Since it's non-fiction and hence not a contender for a Whitney Award, I can review it. Yippee!
(To explain for readers new to my blog: I'm on the Whitney Awards Committee this year and get to judge two of the categories to decide the finalists, so my opinion of 2008 LDS fiction releases has to stay mum. You'll note on my Good Reads profile that any 2008 releases I've read this year don't have any ratings. That would be why. Nominate your favorite fiction by any LDS writer—that includes national writers as well as those in the LDS market. You have until December 31. Do it at the Whitney site.)
It was with much giddiness that I opened up my copy of the mother in me, a collection of essays, poetry, and photography entirely about motherhood, particularly the early years.
Considering what great book this is, that's a really dry (and lame) description. In short, the book is amazing. And it's not a little pamphlet-length ditty. It's 256 pages of (hardback!) awesomeness.
This is a compilation by the staff at Segullah, which is a literary journal for LDS women, including some names you'll likely recognize (like the famous C Jane). These ladies can write.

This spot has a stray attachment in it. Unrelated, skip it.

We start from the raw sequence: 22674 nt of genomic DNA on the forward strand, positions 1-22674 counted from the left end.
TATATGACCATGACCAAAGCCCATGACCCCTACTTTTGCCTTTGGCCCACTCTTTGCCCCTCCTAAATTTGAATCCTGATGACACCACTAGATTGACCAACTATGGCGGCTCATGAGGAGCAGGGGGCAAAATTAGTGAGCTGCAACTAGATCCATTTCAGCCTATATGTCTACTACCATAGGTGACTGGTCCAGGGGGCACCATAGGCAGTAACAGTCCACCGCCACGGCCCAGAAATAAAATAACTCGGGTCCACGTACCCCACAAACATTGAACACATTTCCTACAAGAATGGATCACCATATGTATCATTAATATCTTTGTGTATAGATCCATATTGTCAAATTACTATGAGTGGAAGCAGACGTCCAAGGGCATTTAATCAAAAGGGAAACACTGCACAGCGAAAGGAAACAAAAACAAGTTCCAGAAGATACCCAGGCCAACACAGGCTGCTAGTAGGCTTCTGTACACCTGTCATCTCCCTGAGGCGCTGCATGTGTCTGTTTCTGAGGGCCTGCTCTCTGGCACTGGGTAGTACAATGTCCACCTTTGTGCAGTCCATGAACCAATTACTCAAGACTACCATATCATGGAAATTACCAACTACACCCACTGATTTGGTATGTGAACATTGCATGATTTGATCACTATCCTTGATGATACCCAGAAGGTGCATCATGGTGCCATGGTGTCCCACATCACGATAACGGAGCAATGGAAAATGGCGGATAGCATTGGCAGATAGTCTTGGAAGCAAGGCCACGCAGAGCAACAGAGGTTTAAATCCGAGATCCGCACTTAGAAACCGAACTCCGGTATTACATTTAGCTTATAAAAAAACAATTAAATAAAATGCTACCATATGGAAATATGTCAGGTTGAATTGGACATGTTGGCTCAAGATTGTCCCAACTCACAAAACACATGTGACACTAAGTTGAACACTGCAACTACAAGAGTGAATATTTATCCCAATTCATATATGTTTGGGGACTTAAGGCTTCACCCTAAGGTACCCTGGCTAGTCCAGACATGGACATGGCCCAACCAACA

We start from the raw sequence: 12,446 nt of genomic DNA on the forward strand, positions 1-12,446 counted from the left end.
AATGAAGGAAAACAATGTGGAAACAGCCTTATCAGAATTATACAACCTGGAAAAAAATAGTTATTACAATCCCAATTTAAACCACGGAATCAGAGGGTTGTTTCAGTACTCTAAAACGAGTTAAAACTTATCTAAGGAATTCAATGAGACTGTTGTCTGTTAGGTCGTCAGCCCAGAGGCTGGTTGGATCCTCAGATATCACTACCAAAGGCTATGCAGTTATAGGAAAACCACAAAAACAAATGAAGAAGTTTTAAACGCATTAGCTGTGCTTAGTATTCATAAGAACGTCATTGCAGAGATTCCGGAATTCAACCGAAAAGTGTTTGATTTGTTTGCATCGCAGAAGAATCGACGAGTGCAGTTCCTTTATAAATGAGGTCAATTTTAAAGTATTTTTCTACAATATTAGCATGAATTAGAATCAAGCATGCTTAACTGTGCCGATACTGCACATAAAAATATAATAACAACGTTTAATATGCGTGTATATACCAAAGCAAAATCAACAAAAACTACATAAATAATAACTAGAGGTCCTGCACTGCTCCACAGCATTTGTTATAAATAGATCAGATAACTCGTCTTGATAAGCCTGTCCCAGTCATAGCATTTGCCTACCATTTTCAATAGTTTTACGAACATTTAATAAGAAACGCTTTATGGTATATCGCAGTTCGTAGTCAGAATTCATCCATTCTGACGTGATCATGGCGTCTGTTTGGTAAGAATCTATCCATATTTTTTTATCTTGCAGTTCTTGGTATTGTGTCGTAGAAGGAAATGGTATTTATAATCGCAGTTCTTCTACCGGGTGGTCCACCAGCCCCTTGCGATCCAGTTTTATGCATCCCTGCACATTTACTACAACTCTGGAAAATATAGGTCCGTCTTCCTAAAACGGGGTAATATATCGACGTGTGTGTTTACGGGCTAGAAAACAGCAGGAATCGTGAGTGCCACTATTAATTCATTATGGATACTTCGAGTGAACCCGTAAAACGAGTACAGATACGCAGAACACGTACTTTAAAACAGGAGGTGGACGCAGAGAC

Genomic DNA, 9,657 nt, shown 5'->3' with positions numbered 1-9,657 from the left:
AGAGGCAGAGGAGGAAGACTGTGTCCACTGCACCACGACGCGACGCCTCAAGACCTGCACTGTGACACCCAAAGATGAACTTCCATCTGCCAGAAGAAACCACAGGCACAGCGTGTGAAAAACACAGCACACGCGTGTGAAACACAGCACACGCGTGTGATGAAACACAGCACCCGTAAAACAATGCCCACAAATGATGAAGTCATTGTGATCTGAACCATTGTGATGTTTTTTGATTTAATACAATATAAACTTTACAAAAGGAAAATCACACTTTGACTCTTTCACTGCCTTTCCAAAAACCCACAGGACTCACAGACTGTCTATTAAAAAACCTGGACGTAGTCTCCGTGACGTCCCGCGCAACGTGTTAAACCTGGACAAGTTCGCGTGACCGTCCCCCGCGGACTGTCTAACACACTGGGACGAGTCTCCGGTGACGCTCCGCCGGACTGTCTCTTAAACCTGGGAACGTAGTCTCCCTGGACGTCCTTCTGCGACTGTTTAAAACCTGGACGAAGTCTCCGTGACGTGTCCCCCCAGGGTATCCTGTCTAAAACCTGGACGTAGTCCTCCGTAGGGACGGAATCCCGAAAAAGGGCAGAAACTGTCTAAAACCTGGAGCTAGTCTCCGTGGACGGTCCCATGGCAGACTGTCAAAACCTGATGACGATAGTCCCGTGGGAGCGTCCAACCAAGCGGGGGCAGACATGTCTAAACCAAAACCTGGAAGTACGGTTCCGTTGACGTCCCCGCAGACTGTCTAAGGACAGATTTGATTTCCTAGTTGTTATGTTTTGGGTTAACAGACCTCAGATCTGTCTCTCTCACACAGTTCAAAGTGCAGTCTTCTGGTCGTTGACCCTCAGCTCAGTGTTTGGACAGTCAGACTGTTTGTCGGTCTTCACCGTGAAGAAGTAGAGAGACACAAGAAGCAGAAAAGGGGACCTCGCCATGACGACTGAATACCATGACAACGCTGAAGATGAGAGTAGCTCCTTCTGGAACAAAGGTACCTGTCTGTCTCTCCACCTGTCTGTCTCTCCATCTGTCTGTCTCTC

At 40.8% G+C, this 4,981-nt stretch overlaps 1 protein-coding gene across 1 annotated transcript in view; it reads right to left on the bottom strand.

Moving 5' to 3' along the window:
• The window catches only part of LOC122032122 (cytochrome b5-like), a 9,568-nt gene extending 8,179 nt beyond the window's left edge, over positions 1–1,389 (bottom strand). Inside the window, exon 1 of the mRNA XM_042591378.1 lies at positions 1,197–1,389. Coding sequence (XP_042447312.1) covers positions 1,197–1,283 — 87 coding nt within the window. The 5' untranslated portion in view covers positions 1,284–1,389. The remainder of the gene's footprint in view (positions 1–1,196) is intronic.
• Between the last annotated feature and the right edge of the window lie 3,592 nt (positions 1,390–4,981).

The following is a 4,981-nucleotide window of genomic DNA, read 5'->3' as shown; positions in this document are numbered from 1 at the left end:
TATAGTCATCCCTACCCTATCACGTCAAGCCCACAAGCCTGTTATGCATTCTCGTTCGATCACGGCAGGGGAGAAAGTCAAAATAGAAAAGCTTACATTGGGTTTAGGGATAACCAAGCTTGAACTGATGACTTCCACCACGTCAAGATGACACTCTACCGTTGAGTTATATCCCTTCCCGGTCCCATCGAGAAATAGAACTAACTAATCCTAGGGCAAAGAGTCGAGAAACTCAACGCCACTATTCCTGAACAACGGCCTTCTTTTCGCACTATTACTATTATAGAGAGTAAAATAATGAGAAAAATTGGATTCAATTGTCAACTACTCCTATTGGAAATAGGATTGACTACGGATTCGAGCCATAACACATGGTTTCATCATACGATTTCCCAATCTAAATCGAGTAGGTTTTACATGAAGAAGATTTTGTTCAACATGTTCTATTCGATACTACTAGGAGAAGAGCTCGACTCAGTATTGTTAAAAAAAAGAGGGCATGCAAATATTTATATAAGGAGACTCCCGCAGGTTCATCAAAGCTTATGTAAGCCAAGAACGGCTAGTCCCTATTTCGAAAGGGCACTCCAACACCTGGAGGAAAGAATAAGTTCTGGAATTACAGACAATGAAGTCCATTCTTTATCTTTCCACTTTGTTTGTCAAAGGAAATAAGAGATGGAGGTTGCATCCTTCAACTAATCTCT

They're also all mothers. Every one of them has been in the trenches. Each has a different story to tell.
What I found so wonderful is that every essay and poem has a unique blend of being both unique and universal at the same time. Any woman who's been pregnant, given birth, been up in the wee sma's of the morning with colic, nursed a newborn, wondered if she's really up to this motherhood thing, or been so tired she couldn't see straight, can relate to these women and their experiences.
I've never juggled a stroller in Manhattan. I didn't have problems nursing. I never had a C-section. But the essays by women who did those things and more resonated with me anyway.
I love how not one of the writers whitewashes motherhood as some perfect fantasy life. It's real. You see the love, the patience, and the boundless joy mixed right in with the fatigue, the frustration, and the impatience.
You read of times where a mother is a brain cell away from losing her mind completely . . . and the moments that make every last sleepless night worth it.
In short, the mundane and the divine interlock in a beautiful way.
If you haven't bought your share of books for gifts yet this season, put this one on your list for a mother you know (or put it on your own list for Santa to bring you). Buy it here.
Oh, and a warning: you'll probably cry. More than once. Just know that going in. It's that good.